JD Allinder

Archive for July, 2009|Monthly archive page

Play Date!

In Posts on July 26, 2009 at 5:45 pm

Jane and ElsaToday was yet another gorgeous Michigan summer day: sunny, breezy, and completely life affirming. Jane and I slept late, ate breakfast, caught up on reading, and then walked to Riverside Park in downtown Ypsi for a play date with Jane’s best friend, Elsa. Jane worships Elsa, and she loves Elsa’s mom, Elena, who today brought hot dogs and blueberries for the pups.

The GirlsThe dogs ran and played, and Elsa once again demonstrated for Jane the joys of jumping off the pier into the river. Jane summoned the courage for a couple of leaps, but quickly grew bored and opted instead for chasing and treeing imaginary beasts.

Jane and Elsa Swimming

Elsa is a wonderful dog, and she and Jane truly form an extended pack. Jane respects Elsa’s higher rank, and Elsa likes the attention. Elsa’s very sweet to Jane, though she doesn’t hesitate putting her in her place when she thinks it’s called for. In many ways the two dogs are polar opposites – Jane’s a live wire while Elsa’s as relaxed as a Buddha – but they’re complementary and they’ve grown to, if not love each other, feel whatever the canine equivalent is.

I’ve been friends with Elena for four or five years. She lives in the ‘hood, teaches English, and loves dogs as much as I do. When we met, we both had mixed breed dogs – Georgia and Arlo – who were about the same age and temperament. Georgia was my first dog as a grown-up, and Arlo was Elena’s first. The foundation of our friendship, Elena’s and mine, was our intense, spiritual connection to our dogs. She and I are as different from each other as Jane and Elsa, but we share a respect, understanding, and deep need for communion with animals, especially dogs, and that’s always bound us together.

About a year and a half ago, Arlo suddenly got sick and died. Elena was devastated. She mourned Arlo’s passing for months. About the same time Georgia became ill. Unlike Arlo, Georgia’s decline was gradual. She took ten months to die. In some ways I’m thankful that I had those ten months to prepare for Georgia’s death. In other ways, though, I think Elena was blessed to have Arlo taken from her so quickly. I’d never experienced grief like I did when Georgia died. Nothing really prepared me for it either. I still haven’t got over it, and I don’t think I ever will. It’s just something I’ve learned to live with, just like Elena’s learned to live in a world without Arlo.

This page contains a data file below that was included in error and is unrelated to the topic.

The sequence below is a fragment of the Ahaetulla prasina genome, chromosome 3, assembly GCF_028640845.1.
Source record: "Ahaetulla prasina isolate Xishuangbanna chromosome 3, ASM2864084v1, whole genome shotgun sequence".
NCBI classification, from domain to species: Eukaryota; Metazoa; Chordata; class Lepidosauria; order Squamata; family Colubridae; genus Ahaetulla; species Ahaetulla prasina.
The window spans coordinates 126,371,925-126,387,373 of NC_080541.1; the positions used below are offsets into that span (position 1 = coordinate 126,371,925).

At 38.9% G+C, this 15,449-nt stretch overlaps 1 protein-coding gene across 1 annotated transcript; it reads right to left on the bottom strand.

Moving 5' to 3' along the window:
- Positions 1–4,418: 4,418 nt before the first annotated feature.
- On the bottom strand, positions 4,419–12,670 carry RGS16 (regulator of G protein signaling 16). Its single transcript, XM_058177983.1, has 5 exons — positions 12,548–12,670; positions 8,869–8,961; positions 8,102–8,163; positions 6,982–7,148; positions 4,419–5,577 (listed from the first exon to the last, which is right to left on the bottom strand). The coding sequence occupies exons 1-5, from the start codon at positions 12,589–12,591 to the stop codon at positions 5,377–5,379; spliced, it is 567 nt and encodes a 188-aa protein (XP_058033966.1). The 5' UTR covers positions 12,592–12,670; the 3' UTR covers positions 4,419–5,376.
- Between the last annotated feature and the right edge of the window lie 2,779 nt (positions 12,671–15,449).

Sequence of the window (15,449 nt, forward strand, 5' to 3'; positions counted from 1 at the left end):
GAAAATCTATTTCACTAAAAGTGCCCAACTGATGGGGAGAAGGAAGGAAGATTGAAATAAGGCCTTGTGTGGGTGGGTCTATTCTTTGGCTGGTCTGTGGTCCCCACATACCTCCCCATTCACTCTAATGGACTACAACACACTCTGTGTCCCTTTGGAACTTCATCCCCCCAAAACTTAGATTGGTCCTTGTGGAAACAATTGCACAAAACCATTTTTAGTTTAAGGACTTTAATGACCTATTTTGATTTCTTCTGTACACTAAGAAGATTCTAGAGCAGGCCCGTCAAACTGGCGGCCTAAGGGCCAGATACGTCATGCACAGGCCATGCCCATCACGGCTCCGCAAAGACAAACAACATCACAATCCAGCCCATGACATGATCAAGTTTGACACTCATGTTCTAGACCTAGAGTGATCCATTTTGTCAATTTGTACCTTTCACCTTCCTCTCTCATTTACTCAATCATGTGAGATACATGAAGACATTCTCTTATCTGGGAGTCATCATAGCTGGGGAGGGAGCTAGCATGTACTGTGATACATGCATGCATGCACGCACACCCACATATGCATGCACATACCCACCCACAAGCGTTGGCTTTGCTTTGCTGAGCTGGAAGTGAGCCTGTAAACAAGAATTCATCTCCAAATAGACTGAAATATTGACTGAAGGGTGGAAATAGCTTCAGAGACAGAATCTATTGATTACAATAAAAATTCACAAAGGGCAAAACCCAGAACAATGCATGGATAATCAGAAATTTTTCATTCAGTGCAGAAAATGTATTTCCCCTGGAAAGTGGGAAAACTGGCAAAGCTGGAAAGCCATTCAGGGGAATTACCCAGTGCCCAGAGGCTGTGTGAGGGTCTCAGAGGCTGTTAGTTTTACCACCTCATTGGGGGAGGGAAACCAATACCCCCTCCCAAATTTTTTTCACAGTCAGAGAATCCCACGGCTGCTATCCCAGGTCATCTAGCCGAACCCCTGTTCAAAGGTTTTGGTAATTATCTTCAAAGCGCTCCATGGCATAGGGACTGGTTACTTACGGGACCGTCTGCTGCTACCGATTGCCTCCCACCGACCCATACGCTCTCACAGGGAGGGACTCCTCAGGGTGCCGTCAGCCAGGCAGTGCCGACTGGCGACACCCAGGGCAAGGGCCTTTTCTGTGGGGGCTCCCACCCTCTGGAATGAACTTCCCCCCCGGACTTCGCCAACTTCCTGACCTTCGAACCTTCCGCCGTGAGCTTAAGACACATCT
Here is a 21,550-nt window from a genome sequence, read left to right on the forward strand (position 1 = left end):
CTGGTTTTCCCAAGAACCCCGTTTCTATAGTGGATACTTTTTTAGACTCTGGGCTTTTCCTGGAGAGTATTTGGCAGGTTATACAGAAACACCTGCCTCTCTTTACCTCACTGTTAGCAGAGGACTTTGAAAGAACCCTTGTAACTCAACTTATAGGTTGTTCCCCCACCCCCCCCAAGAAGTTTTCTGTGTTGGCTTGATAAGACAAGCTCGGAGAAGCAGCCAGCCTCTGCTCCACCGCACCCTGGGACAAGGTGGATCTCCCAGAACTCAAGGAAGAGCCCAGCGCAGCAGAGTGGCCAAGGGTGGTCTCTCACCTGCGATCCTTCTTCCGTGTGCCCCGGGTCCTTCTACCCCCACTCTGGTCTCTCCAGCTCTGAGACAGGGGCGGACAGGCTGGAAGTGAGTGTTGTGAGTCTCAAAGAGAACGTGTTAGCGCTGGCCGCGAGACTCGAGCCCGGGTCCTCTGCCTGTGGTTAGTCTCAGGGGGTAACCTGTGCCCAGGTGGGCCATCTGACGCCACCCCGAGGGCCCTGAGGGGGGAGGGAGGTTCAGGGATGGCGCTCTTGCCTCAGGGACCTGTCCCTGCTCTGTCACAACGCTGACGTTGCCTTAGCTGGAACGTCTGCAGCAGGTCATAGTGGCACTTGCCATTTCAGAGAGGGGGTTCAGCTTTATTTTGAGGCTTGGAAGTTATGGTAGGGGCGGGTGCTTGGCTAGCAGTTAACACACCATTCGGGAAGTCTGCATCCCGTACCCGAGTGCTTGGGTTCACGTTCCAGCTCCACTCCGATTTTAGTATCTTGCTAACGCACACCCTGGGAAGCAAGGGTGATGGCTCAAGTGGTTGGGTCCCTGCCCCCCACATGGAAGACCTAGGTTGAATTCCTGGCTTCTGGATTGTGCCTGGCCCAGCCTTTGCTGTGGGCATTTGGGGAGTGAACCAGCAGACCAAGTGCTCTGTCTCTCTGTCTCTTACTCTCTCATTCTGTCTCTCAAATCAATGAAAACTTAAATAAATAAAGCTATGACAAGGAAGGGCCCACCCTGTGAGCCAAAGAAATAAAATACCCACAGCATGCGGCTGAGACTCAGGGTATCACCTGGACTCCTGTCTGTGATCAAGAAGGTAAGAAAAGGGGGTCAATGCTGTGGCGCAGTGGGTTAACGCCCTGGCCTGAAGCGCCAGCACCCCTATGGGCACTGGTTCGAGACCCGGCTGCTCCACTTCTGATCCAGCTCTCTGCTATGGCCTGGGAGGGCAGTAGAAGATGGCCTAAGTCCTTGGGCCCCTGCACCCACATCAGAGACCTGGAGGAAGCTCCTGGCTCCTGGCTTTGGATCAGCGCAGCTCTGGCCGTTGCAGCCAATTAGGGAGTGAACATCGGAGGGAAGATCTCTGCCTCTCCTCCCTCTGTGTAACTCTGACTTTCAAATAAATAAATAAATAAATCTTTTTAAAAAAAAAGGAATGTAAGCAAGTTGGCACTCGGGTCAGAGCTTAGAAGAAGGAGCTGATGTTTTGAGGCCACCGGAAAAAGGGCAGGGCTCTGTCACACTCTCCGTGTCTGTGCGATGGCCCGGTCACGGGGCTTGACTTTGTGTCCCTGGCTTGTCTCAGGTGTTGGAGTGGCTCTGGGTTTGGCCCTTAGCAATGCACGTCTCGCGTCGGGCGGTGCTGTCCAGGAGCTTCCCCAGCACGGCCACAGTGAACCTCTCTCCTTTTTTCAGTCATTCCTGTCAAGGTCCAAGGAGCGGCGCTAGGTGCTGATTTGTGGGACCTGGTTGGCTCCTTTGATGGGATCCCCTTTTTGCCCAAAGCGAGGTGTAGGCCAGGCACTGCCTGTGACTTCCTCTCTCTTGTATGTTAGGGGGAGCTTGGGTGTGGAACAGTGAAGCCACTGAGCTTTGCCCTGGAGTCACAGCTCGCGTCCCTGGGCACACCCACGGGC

But then along came Elsa and Jane. Both are rescued dogs who’ve taught us to love again. The best part is that, just like Arlo and Georgia before them, Elsa and Jane have bonded, and Elena and I have once again bonded over our shared joy. I’m sure our new dogs will change our lives as dramatically as our first dogs did. Eventually, though, they’ll leave us, devastated. But we’ll rise from the ashes and love again and again until we finally join the whole pack in the sweet hereafter.

The Girls Again

The Unnamed Trail

In Posts on July 25, 2009 at 12:21 am

Today was a rather hectic day. My to-do list has been growing all week, and it’s now officially out of control. Jane and I still went out for our two-hour lunch walk, though. We never skip a day. In fact, the days when I’m especially busy or feeling stressed out are the days I most need to unplug from the grid and hang out with my dog in the woods.

Lady Jane

Today we walked the unnamed trail behind St. Joe’s Hospital in Ypsilanti. My friend, Elena – whose Alsatian, Elsa, is Jane’s best friend – took us there a couple of months ago. It’s such a great place. I was stunned that I’ve lived just a couple of miles from it all these years and never taken advantage of it. The trail doesn’t have a name, as far as I know, and relatively few people seem to know it exists. You enter by taking McAuley Drive around the hospital campus perimeter. Just past the ball fields on the left is a picnic area. There are rusted basketball hoops and a few picnic tables that are always empty. Park in the huge lot – I promise you’ll be the only car there – and walk east into the woods. Don’t be fooled and think you’ve arrived when you come upon a gravel foot path. That’s for wimps. Keep walking all the way into the woods and down until you reach the Huron. You’ll see the dirt foot trail running along the river. Jane and I always turn left and hike north first because this part of the trail kicks my butt every time, and I like to get it over with.